Commerce & Industry

The commercial sector consists mainly of hotels, motels, restaurants, wholesale businesses, retail stores, laundries and other service enterprises, as well as religious and nonprofit organizations. The industrial sector is composed of manufacturing industries (the largest part of the sector), mining companies, construction companies, and agricultural, fishery and forestry operations. Taken together, these two sectors use 58 percent of the state's annual energy (45 percent from industrial and 13 percent from commercial).
The US Environmental Protection Agency (EPA) finalized the reconsideration process for its Clean Air Act pollution standards National Emissions Standards for Hazardous Air Pollutants for Major Sources: Industrial, Commercial, and Institutional Boilers and Process Heaters (known as Boiler Maximum Achievable Control Technology (MACT)), in Spring 2012. This rule applies to large and small boilers in a wide range of industrial facilities and institutions. The US Department of Energy (DOE) will offer technical assistance to ensure that major sources burning coal or oil have information on cost-effective clean energy strategies for compliance, including combined heat and power. For more information visit the DOE’s Boiler MACT Technical Assistance Sheet.

Technical Assistance

The Energy Office offers technical assistance as well as workshops and other trainings for energy managers, engineers, and other design professionals working in the commercial and industrial sectors. Scheduled workshops and trainings can be found on the Energy Office calendar.
An additional technical assistance option is available through Clemson University. The University has received a Department of Energy grant to house an Industrial Assessment Center at Clemson. This Center provides FREE energy assessments to small and medium-sized industrial facilities. More information is available through the Clemson Industrial Assessment Center website and brochure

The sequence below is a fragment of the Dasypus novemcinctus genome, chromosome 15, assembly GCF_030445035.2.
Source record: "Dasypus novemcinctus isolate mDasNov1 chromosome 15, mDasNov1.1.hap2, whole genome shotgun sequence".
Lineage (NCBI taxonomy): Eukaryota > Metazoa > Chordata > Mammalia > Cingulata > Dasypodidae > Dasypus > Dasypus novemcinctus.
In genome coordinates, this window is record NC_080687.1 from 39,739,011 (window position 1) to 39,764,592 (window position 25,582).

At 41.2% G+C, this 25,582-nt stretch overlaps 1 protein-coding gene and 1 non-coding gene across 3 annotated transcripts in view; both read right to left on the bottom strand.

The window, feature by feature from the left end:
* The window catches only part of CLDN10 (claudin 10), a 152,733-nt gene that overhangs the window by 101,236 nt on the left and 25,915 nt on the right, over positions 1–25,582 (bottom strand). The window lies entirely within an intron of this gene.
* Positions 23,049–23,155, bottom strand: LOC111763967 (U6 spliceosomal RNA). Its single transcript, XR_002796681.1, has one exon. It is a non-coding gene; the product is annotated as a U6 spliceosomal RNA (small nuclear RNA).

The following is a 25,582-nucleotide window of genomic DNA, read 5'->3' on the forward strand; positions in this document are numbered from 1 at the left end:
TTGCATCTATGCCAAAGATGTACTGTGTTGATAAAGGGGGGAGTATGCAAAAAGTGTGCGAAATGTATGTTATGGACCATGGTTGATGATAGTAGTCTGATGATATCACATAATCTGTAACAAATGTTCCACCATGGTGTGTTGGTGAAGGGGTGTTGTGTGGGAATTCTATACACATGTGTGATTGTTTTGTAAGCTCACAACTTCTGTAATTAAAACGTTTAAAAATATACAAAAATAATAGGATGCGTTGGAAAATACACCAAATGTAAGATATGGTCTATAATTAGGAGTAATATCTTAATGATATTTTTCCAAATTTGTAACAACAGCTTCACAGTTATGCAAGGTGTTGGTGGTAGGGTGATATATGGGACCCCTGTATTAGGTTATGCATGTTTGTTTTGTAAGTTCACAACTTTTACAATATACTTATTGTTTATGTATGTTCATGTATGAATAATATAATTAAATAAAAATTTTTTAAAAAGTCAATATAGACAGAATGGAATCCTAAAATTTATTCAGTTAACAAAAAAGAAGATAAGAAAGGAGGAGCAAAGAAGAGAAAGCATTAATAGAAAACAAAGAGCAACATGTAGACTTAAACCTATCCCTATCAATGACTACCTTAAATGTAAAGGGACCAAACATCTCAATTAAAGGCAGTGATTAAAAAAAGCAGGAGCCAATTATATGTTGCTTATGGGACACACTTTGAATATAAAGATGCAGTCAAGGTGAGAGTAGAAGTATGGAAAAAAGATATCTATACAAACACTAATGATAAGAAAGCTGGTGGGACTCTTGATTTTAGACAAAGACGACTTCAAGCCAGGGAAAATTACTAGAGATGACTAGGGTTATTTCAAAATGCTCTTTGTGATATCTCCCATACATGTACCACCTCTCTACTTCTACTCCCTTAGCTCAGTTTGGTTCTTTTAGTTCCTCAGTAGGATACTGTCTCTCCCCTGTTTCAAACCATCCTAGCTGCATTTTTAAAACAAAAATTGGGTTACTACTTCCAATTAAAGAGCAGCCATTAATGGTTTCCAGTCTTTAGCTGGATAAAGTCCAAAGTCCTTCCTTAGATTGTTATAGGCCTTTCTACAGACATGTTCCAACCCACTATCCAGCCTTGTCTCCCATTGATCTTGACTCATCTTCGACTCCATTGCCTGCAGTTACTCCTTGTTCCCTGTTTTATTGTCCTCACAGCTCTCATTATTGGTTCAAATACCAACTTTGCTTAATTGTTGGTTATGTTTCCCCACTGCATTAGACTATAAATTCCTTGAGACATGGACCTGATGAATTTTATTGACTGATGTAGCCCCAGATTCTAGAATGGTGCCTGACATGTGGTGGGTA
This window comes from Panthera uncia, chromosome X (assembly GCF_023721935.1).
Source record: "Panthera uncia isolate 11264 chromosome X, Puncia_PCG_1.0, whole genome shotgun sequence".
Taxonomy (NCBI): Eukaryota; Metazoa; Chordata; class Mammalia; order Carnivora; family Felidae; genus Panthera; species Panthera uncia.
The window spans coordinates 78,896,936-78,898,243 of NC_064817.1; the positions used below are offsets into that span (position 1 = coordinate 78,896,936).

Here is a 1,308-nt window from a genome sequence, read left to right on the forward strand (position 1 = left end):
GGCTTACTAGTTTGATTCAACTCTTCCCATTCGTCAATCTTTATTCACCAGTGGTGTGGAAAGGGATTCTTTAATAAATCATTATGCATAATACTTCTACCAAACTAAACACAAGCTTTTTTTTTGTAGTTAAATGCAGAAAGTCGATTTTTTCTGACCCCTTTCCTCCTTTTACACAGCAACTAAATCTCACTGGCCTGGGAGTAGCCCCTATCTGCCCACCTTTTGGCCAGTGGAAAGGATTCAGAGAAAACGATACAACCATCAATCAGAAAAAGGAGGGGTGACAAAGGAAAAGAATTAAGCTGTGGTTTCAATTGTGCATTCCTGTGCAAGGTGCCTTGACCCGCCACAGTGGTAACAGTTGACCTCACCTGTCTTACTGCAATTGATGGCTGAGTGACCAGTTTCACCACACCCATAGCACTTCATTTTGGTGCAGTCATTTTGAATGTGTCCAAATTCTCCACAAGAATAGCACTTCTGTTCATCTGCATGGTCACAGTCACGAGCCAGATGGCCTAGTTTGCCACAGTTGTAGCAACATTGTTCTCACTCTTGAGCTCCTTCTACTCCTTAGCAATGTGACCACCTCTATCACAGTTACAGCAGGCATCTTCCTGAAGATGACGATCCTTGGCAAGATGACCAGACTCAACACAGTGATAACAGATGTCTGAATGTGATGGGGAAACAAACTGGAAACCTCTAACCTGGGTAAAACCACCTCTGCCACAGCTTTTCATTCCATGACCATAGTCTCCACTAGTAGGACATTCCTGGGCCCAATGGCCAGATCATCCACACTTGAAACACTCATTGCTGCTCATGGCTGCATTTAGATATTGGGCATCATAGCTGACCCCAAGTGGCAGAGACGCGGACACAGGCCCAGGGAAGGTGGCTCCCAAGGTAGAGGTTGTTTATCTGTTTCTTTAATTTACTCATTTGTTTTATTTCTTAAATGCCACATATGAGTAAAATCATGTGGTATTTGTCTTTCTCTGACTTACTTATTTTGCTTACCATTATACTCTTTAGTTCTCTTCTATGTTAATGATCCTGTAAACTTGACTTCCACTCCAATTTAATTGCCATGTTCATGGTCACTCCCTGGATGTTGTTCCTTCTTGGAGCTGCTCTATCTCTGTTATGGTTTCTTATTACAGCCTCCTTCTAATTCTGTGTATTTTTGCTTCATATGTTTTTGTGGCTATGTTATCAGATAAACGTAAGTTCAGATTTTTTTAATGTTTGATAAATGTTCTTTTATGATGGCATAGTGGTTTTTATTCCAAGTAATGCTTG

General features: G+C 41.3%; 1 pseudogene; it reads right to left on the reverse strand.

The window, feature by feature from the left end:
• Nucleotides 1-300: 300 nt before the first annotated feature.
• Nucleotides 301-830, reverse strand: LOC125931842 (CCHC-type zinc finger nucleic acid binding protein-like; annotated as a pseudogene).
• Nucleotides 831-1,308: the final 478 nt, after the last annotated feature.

Energy Efficient Design & Construction

Construction of new energy efficient buildings is the most cost-effective way to achieve an energy efficient infrastructure over the course of time. Activities to encourage energy efficient construction include promoting the use of effective energy building codes, LEED certification and other high energy efficiency rating systems, and supporting activities and publications.
The Energy Office maintains a list of Energy Conservation Measures (ECMs) that is not vendor specific but the ECMs are known to reduce energy consumption independently or as part of a system with efficiency optimized. All purchases of Appliances and Commercial Equipment must meet or exceed the minimum federal standards for energy efficiency, which can be found on the US Department of Energy website and at EnergyStar.
Be sure that all products and projects meet or exceed the provisions of 2009 IECC.

South Carolina Engineering Cluster

In South Carolina, the Engineering Cluster represents major academic institutions, hundreds of companies and thousands of engineers. South Carolina engineers have developed new technology and designed major projects around the world in almost every industry. These industries include electronics, automotive, chemical, biotech, energy, infrastructure and a lot more. From nano to mega, you can get your product or project designed, equipped and built by organizations with engineers here in the state of South Carolina.

Energy Saver Website and Tool

Consolidated in one central, online location, energy-saving programs can be accessed through the Energy Saver Tool on EnergySaver.SC.GOV. The tool offers an easy way for the public to answer a few simple questions and find energy-saving programs available to them. Users can also search by category or by program name to find specific program information. Programs and results are printable and can be shared by exporting to a PDF or Excel file. In addition, the Energy Saver website includes energy-saving tips for homes and businesses in a user-friendly and easy-to-follow format.